Facebook continues to operate in Thailand despite missing the Tuesday deadline for removing the insensitive photos and videos relating to the royals. As a result, the social networking website has begun receiving threats of immediate shut down in the country.
The series of events has come following a video of the Thai king wearing a crop top that was shared on Facebook. The government believes that there are posts and videos on Facebook that violate “lese majeste” law, which is considered an insult to the king, queen, and/or heir to the throne.
The government, therefore, warned the company to remove the video along with other insensitive posts related to the royal Thai members by Tuesday morning but it did not take the warning seriously. Though the social networking website has not removed the video and other posts yet, the nationals are still enjoying FB posts and videos.
The Thai Internet Service Provider Association, or TISPA, said that the government has been putting huge pressure on them to shut down all access to Facebook as it did not take down the mentioned posts yet. TISPA communicated with Facebook Thailand’s Managing Director via an email on Friday.
“If the relevant Thai authorities find any illegal content from www.facebook.com in our system – particularly the 131 URLs which have not yet been removed – concerned authorities will request that we shut down the CDN of www.facebook.com and other parts of the network to block such illegal content,” the email read, as quoted by Nine News. “This action may affect the entire delivery services of www.facebook.com to customers in Thailand.”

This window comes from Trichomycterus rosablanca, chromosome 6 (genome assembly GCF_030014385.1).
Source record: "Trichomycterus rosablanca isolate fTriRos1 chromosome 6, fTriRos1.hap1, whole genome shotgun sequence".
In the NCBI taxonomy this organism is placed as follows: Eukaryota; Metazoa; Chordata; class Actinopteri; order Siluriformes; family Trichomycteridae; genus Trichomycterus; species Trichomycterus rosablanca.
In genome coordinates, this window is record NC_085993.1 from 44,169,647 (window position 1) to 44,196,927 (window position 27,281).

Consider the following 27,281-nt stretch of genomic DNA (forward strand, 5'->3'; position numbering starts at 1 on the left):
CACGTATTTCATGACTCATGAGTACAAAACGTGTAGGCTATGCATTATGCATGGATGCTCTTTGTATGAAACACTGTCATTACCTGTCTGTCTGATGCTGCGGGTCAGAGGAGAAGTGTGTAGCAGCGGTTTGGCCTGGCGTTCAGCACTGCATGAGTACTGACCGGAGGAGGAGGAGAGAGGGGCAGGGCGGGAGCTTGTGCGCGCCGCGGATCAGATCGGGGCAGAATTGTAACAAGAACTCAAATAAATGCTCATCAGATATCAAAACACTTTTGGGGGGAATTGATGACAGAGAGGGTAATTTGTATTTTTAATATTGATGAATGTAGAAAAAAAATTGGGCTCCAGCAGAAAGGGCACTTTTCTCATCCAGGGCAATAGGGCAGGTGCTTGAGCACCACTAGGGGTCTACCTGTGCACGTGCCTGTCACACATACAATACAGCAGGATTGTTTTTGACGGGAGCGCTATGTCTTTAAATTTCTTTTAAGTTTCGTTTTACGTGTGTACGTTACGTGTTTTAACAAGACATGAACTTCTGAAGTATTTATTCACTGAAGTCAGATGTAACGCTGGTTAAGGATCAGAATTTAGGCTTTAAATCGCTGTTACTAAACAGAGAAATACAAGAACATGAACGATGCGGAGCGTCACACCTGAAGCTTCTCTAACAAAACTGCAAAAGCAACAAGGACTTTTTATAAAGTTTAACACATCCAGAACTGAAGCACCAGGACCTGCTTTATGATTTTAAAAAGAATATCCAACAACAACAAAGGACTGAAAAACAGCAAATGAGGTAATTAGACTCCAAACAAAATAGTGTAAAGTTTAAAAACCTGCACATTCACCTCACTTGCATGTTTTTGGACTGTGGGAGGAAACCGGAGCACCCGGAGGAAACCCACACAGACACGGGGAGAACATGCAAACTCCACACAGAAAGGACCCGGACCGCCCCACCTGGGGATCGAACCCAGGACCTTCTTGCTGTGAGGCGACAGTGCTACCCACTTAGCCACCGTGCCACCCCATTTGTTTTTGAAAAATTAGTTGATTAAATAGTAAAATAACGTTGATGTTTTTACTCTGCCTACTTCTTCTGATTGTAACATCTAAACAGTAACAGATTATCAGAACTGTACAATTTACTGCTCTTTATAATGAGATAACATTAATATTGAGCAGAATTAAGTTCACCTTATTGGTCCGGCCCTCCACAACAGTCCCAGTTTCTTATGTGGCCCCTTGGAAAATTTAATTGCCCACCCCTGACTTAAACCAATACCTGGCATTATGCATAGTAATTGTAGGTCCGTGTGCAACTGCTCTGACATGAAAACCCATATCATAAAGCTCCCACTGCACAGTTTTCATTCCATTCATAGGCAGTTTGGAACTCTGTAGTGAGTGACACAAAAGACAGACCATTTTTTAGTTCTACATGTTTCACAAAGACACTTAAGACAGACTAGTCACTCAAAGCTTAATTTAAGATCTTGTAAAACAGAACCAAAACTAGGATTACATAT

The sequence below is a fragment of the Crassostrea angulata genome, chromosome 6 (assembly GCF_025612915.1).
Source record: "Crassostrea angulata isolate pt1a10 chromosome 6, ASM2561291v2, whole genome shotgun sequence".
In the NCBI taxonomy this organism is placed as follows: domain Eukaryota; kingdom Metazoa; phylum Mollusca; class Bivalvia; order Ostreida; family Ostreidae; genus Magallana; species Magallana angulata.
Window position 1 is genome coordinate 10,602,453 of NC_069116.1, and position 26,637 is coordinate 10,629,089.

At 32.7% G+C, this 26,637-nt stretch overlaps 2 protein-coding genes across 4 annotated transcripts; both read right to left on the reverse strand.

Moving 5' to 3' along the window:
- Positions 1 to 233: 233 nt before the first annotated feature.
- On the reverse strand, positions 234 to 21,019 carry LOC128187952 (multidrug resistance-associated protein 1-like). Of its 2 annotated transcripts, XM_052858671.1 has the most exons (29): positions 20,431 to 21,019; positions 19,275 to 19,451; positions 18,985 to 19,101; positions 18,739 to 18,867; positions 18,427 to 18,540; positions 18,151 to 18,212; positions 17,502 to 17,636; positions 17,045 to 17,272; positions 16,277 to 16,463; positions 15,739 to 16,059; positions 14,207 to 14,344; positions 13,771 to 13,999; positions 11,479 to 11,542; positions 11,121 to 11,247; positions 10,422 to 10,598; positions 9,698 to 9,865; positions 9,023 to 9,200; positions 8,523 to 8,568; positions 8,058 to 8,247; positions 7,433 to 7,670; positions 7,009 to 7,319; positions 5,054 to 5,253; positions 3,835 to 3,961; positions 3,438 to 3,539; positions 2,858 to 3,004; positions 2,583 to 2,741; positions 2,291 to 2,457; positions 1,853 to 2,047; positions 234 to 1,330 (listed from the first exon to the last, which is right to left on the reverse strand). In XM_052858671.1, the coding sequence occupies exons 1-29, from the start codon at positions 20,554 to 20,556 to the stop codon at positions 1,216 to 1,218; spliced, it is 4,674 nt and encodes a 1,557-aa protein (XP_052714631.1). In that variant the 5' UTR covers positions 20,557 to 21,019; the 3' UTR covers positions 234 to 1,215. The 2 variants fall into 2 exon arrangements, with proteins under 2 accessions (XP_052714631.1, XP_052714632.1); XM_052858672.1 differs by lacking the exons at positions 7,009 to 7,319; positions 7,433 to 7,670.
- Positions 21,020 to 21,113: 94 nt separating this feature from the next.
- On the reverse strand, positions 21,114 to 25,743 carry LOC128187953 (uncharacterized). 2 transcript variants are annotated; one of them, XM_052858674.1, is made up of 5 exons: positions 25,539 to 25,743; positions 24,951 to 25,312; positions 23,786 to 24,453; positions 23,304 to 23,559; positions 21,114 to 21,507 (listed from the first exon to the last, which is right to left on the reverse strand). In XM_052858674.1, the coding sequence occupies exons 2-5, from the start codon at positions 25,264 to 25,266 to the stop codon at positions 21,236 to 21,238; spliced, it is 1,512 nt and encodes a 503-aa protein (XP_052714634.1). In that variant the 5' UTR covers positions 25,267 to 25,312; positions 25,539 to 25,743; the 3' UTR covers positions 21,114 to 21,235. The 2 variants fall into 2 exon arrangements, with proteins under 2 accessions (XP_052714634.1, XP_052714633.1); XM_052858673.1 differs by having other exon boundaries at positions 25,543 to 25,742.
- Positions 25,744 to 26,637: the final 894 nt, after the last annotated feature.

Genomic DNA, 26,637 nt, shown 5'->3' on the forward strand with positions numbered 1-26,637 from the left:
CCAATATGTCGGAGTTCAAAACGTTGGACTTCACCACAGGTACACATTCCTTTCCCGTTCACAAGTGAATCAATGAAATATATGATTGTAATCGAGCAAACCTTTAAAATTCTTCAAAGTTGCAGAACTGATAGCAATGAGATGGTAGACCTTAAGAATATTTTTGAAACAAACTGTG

According to reports, there were almost 309 posts that were considered illegal from the point of view of the monarchism. Facebook removed around 178 posts on Friday, which were counter-signed by the court. TISPA said that the social networking website will not remove any content until it received a proper legal order to do so. It also claimed that the remaining 131 posts out of 309 were still accessible in the nation as FB did not receive any valid court order for their removal.
The published policies of Facebook specify that it will only obey nation’s request for the removal of a particular content until it is accompanied by a proper court order.
“When we receive such a request, we review it to determine if it puts us on notice of unlawful content,” Facebook told AFP. “If we determine that it does, then we make it unavailable in the relevant country or territory and notify people who try to access it why it is restricted.”
A spokesperson from Facebook said that if the Thai government wishes a particular content to be kept hidden, it can make the required request and the company will review it. Instead of imposing threats regarding the accessibility, the government should inform companies like Facebook about the contents that violate their laws. The social networking websites ensure taking relevant steps to restrict access to that content while notifying users regarding the same.
“When we receive such a request, we review it to determine if it puts us on notice of unlawful content. If we determine that it does, then we make it unavailable in the relevant country or territory and notify people who try to access it why it is restricted,” the FB spokesperson said.
Thai Prime Minister Prayut Chan-o-cha has seconded having a single internet gateway for the nation so that monitoring cyber activities becomes easier. The National Reform Steering Assembly appointed by the junta called on to the prime minister to use his Section 44 powers on Monday. This was done to ensure the establishment of a cyber committee that would allow the military and other authorities to access a nationwide network without having to have a court’s permission.
Thailand is the nation with a maximum number of active social network users across Southeast Asia. They spend almost 2.35 hours per day on Facebook.
[Featured Image by Sean Gallup/Getty Images]